But while the darkest days of the pandemic may be officially behind us, its enduring impact means that our city faces a once-in-a-generation inflection point if it’s to remain successful and meet the changing needs of Londoners.
In the last three years, the capital has changed irrevocably. Lockdown restrictions dramatically shifted our ways of working, living and enjoying everything London has to offer. We forged new patterns of routine and adapted to new methods of doing business.
Prior to the pandemic, few would have predicted that London’s population would dip, albeit briefly, for the first time in decades or that hybrid working would become the norm for many.
And while central London has been hit hard, working from home has done more to reinvigorate high streets elsewhere in the capital than numerous well-intentioned public policy initiatives ever have.
A defining quality of London throughout its history has been its ability to adapt and bounce back. To do so this time, the capital needs a fresh vision to ensure its urban environment - the backbone of our city and its economic success and global competitiveness – evolves to meet the post-pandemic needs of businesses, workers and residents.
A new report from the BusinessLDN Place Commission – underpinned by research and analysis from Deloitte and based on insight from 20 senior business leaders – will next week set out a blueprint to achieve this.
One piece is improving our transport network. The Elizabeth Line has been a major catalyst to bring people back to the city – over 100 million journeys have been made since it opened – but Transport for London’s (TfL’s) financial challenges remain.
There is less than a year to go until TfL’s existing funding deal with central Government - agreed after a lengthy political dispute - runs out. A new model is needed to secure TfL’s financial future over the medium term.
This must respond to the changing patterns of travel demand, new technologies, the need to decarbonise, and the role of transport in enabling economic growth.
New revenue streams could be found by letting London keep more of the tax that London pays, giving the Mayor new taxation powers, developing the next generation of road user charging, or capturing more of the uplift from transport-related development.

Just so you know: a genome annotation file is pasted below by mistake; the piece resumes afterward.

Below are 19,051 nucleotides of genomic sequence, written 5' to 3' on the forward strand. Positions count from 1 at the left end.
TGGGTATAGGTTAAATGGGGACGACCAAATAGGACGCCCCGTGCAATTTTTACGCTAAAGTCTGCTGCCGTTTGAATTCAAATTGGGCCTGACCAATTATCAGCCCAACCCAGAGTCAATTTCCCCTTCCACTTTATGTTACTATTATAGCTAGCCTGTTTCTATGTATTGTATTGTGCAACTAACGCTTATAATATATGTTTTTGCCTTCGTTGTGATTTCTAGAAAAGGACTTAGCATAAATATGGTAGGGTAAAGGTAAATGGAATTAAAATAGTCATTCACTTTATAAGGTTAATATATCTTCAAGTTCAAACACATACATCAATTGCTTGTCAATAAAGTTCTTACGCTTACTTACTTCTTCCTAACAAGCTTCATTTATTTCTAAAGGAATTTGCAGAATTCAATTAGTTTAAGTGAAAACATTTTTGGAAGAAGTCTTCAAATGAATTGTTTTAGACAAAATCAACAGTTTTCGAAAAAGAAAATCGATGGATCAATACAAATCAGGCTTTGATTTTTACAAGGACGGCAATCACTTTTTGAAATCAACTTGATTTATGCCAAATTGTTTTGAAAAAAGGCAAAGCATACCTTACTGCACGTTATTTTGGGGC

Crucially it must be a model that supports day-to-day operations – including ensuring that they remain affordable and accessible – and enables the enhancement and expansion of TfL’s network.
A serious pipeline for capital investment would also help address the capital’s biggest challenge: the housing crisis.
We’re failing to build anywhere near enough new homes to house Londoners, so a new long-term plan is needed. The elected Mayor of London should lead this, but to be successful, the Mayor needs the powers and resources to deliver a step-change in housebuilding.
If London is to remain globally competitive, housing must become more affordable to all Londoners, helping to retain people already in the capital and attracting people from around the world.
This will require better use of the city’s limited land supply through a mix of good design and, where appropriate, building more densely, as well as developing those parts of the Green Belt in London that lack any civic or environmental purpose.
Finally, London must use its urban environment policies to become a world-leading net-zero carbon city. Buildings account for more than two-thirds of London’s carbon emissions, so policymakers must determine carbon performance on a whole-life cycle basis with rising standards and financial incentives used to drive innovation and investment.
New development and changes to London’s urban environment must be a bridge to a more equal and inclusive city. If we fail to act now, the capital will fall behind our global counterparts. The Place Commission’s vision will deliver a London that works for business, for Londoners and for the whole of the UK.
John Dickie is the CEO of BusinessLDN